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After the Court of Justice of the European Union’s December ruling, the last thing FIFA and UEFA want is to have a fragmentation of mini-regulations imposed by courts all over the EU, Dr Assimakis Komninos writes.
“Tucked away in the fairy-tale Grand Duchy of Luxembourg”, as a commentator once put it, the Court of Justice of the European Union (CJEU) is the unsung hero of European integration.
When it comes to sports, the CJEU is like a sleeping giant. Every three decades, the court will wake up and upend the way we play and enjoy our favourite sports. Then, there will be a period of hibernation until the next eruption.
The previous shock was on 15 December 1995, when the CJEU adopted the Bosman ruling which reshaped European football — in my personal view, for the worst.
Twenty-eight years later, on 21 December 2023, we had the next shock. The Court this time delivered a crushing defeat for FIFA and UEFA in the European Super League case.
We also had two more judgments on the same day, Royal Antwerp Football Club and International Skating Union, which completed the picture and that picture is now bleak for sports federations.
The Court’s rulings will have profound consequences on almost all other sports and their organisation.
Lots of cases and complaints that are currently pending before the Directorate-General for Competition (DG COMP) at the European Commission will now acquire momentum — to the horror of the officials — and I am sure there will be a huge wave of new preliminary references on similar questions on every sport you can imagine.
What is the case about?
More seriously, what is the European Super League case about? The Court held that the FIFA and UEFA rules making any new interclub football project, such as the Super League, subject to their prior approval, and prohibiting clubs and players from playing in those competitions, are unlawful.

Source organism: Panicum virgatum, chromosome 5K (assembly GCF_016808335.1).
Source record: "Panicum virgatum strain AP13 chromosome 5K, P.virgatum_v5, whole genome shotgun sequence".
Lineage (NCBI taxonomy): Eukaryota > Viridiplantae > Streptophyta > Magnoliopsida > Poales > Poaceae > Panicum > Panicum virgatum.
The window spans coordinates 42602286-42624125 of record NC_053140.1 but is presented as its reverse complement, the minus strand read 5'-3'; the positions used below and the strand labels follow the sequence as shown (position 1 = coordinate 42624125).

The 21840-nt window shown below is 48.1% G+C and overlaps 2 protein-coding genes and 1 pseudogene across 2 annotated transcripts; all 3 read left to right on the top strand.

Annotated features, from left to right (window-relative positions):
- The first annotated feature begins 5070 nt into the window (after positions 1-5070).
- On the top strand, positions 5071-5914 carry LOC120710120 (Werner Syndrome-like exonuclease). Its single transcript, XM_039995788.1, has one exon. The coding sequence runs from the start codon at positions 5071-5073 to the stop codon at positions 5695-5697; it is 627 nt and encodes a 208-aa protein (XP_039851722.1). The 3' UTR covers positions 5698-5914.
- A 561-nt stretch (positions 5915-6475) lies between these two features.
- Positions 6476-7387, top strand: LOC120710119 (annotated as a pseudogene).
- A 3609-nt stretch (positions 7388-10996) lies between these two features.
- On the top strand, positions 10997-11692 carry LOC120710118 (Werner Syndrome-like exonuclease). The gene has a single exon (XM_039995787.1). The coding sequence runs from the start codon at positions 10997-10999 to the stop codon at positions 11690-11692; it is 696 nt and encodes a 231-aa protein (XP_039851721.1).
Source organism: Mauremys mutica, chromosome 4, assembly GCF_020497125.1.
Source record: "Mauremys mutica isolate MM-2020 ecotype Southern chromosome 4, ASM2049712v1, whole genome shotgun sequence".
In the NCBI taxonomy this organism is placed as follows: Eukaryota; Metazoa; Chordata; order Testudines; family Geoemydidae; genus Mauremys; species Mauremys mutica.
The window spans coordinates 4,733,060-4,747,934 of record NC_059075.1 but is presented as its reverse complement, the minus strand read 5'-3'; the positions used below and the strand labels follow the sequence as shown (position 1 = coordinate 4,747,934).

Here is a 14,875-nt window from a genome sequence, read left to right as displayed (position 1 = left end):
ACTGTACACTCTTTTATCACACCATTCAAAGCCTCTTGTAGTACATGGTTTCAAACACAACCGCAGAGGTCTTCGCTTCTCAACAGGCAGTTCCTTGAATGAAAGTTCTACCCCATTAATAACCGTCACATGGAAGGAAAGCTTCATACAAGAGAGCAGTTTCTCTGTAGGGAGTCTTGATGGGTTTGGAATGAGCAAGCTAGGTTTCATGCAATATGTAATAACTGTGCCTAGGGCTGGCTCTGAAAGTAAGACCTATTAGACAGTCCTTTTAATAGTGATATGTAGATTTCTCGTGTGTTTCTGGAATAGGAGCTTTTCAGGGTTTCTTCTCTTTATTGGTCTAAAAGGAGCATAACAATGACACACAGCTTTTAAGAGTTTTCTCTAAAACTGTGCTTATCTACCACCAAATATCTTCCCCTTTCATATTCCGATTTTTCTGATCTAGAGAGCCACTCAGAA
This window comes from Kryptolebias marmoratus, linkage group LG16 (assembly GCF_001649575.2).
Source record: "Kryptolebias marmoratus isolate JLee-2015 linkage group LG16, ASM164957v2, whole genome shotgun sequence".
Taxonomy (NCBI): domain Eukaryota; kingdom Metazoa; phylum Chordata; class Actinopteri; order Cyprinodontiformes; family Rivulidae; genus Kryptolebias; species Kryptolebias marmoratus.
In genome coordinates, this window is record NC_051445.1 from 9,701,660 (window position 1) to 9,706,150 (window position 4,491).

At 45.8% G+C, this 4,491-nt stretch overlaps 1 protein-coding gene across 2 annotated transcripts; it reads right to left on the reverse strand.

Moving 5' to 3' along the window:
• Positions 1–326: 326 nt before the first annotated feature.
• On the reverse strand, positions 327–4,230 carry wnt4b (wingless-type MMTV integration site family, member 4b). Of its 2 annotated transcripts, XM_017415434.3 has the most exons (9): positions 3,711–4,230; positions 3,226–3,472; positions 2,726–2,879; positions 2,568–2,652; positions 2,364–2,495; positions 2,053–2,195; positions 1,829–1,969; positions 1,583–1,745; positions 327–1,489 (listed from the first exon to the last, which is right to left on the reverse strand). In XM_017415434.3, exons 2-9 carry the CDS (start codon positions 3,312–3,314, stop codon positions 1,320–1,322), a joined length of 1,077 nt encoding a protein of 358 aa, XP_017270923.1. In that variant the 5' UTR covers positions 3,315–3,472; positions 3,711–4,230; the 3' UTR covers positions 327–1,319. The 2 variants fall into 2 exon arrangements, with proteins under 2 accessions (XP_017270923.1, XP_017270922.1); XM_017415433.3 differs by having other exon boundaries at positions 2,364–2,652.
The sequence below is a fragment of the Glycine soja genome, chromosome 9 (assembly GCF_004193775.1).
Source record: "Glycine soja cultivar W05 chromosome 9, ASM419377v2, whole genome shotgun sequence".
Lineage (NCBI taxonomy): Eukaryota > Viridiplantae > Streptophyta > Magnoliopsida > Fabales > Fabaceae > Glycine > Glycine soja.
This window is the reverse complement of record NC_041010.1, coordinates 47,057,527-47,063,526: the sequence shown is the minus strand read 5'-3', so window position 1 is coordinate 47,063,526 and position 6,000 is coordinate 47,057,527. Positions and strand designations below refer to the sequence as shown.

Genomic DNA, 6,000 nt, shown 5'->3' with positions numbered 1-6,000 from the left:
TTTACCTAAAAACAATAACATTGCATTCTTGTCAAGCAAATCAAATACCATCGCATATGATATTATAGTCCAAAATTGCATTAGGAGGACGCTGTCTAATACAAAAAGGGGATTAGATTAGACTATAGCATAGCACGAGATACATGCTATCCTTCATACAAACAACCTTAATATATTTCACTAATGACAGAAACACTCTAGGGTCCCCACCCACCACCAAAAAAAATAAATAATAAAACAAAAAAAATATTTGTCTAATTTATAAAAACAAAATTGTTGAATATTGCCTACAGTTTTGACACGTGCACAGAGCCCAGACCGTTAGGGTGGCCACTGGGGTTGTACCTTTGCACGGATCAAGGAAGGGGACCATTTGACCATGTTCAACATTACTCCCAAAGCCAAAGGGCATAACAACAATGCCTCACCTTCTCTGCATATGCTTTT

In essence, the role and powers of FIFA and UEFA are at stake.
The CJEU thought it needed to check these powers. The Court did so by relying predominantly on the competition rules of the Treaty for the Functioning of the European Union (TFEU). And it did so through three strikes.
The first strike is the deconstruction of Article 165 of the TFEU about the special status of sports.
The Court essentially held that Article 165 has no “teeth” and cannot justify conduct that falls foul of the competition or the four freedoms rules.
So those who had placed their bets on this provision, which was introduced by the Treaty of Lisbon precisely to please the sports bodies, will be disappointed.
The second strike is the finding that FIFA, UEFA and their member associations are “undertakings” in the sense that they perform economic activities consisting of the organisation and marketing of interclub football competitions and the exploitation of media rights.
Hence, they are subject to the competition rules and, not to forget, FIFA and UEFA hold a dominant position, indeed a monopoly, in these economic activities, which is “indisputable” in the Court’s words.
With great power comes great responsibility
The third and most serious strike is the Court’s treatment of FIFA and UEFA as quasi-state actors.
By relying on case law that applies to undertakings with special or exclusive rights granted by the member states, the CJEU in reality said that FIFA and UEFA are unlike other private organisations.